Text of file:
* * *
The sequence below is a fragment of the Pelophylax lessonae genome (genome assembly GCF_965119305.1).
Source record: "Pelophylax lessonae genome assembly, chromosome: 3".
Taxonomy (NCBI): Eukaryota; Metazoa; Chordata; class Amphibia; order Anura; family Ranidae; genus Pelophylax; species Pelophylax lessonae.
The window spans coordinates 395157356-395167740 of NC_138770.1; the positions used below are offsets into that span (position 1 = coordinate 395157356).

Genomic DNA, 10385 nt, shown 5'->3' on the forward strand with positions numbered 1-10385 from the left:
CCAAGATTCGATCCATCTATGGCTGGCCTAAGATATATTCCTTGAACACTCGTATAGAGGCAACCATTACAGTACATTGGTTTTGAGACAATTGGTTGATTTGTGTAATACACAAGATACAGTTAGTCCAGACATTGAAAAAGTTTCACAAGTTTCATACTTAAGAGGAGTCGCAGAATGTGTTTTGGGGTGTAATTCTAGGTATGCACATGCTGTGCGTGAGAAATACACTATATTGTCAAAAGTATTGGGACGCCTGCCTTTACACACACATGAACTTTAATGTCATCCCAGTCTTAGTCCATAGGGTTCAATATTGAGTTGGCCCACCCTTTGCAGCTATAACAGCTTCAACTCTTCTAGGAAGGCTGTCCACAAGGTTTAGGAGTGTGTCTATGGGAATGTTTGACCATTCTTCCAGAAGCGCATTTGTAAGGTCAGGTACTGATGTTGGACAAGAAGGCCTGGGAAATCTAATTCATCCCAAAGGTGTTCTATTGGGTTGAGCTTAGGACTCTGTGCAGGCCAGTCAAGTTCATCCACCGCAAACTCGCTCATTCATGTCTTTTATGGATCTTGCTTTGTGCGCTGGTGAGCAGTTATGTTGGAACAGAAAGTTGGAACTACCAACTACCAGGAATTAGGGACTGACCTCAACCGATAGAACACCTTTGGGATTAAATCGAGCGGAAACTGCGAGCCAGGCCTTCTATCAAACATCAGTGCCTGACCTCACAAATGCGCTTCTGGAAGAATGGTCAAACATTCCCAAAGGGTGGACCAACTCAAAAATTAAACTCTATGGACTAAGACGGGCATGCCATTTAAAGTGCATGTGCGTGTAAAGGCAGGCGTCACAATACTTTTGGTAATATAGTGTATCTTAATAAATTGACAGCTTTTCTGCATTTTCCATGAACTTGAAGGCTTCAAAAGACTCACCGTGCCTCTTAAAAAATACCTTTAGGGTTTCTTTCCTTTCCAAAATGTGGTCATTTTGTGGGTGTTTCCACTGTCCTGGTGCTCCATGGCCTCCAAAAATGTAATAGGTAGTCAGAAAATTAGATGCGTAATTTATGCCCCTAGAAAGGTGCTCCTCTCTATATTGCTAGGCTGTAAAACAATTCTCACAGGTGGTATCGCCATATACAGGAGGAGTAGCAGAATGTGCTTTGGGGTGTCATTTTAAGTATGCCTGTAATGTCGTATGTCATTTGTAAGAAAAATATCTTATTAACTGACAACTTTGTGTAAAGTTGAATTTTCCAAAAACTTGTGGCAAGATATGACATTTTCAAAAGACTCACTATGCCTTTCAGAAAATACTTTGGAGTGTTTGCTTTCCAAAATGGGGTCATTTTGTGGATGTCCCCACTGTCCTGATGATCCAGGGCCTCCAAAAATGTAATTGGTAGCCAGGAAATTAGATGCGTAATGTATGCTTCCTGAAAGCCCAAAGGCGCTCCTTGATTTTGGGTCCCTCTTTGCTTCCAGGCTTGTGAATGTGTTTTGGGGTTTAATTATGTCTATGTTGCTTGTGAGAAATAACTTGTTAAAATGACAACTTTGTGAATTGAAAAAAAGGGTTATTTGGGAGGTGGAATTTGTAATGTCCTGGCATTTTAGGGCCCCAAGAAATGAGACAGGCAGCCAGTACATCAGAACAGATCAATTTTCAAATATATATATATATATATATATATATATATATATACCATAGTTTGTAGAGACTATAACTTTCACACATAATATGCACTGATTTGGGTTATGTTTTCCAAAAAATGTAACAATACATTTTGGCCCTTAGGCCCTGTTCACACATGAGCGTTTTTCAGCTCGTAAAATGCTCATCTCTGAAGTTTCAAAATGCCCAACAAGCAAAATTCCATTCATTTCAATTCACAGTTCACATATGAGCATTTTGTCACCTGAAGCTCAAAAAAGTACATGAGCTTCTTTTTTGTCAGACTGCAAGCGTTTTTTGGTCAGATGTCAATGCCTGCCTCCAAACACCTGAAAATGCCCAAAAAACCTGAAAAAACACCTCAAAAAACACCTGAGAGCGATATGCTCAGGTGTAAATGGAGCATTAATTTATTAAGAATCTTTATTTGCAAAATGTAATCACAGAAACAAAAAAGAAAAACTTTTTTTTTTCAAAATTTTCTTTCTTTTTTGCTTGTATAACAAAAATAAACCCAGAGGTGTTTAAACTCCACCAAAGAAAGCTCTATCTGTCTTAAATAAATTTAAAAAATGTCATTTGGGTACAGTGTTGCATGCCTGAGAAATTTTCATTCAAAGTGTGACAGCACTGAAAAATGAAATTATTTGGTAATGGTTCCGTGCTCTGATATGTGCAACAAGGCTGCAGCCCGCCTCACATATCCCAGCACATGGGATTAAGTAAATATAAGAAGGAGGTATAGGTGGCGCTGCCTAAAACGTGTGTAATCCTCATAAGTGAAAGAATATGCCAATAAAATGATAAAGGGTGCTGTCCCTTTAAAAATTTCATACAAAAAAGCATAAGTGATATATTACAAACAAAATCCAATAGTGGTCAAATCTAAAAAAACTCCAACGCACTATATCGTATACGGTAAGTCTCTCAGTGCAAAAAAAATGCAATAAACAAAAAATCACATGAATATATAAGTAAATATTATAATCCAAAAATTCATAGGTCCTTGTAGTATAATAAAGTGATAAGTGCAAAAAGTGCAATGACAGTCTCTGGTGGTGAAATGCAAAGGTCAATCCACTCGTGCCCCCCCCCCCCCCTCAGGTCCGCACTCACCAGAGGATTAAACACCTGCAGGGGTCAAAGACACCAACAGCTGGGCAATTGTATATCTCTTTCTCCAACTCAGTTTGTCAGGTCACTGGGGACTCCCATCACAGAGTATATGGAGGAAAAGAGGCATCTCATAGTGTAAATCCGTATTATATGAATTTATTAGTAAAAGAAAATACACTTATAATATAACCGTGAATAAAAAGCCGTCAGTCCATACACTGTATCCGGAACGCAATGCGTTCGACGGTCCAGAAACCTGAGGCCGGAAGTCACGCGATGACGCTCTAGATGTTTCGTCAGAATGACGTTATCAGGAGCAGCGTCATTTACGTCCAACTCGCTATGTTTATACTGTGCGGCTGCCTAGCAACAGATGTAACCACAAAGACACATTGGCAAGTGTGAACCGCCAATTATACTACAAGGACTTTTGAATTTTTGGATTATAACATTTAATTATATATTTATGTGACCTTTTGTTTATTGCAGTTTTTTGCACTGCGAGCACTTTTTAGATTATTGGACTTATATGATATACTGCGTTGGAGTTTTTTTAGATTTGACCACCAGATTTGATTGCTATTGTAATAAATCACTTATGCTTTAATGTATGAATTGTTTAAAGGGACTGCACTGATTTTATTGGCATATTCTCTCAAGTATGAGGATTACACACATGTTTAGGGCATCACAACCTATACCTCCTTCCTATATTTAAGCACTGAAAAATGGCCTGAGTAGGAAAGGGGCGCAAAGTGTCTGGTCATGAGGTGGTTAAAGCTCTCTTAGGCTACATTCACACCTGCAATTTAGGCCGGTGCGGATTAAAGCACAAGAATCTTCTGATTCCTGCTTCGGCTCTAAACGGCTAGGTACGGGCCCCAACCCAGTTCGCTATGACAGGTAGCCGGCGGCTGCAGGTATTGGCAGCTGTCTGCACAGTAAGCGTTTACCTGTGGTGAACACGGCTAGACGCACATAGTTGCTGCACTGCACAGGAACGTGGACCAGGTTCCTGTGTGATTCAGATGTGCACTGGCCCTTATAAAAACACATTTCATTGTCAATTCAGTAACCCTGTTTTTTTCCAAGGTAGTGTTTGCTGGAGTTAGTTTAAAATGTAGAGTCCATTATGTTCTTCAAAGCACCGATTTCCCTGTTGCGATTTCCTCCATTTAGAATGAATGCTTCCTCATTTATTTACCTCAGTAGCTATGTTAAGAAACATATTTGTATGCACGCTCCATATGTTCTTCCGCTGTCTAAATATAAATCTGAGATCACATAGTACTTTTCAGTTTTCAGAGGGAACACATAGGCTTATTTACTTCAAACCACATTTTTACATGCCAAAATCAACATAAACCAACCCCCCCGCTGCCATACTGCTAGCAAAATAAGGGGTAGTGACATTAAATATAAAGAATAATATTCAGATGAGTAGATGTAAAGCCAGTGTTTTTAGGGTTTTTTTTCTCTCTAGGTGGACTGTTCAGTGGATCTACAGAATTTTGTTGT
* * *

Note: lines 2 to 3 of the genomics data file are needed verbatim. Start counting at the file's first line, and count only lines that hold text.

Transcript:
Source record: "Pelophylax lessonae genome assembly, chromosome: 3".
Taxonomy (NCBI): Eukaryota; Metazoa; Chordata; class Amphibia; order Anura; family Ranidae; genus Pelophylax; species Pelophylax lessonae.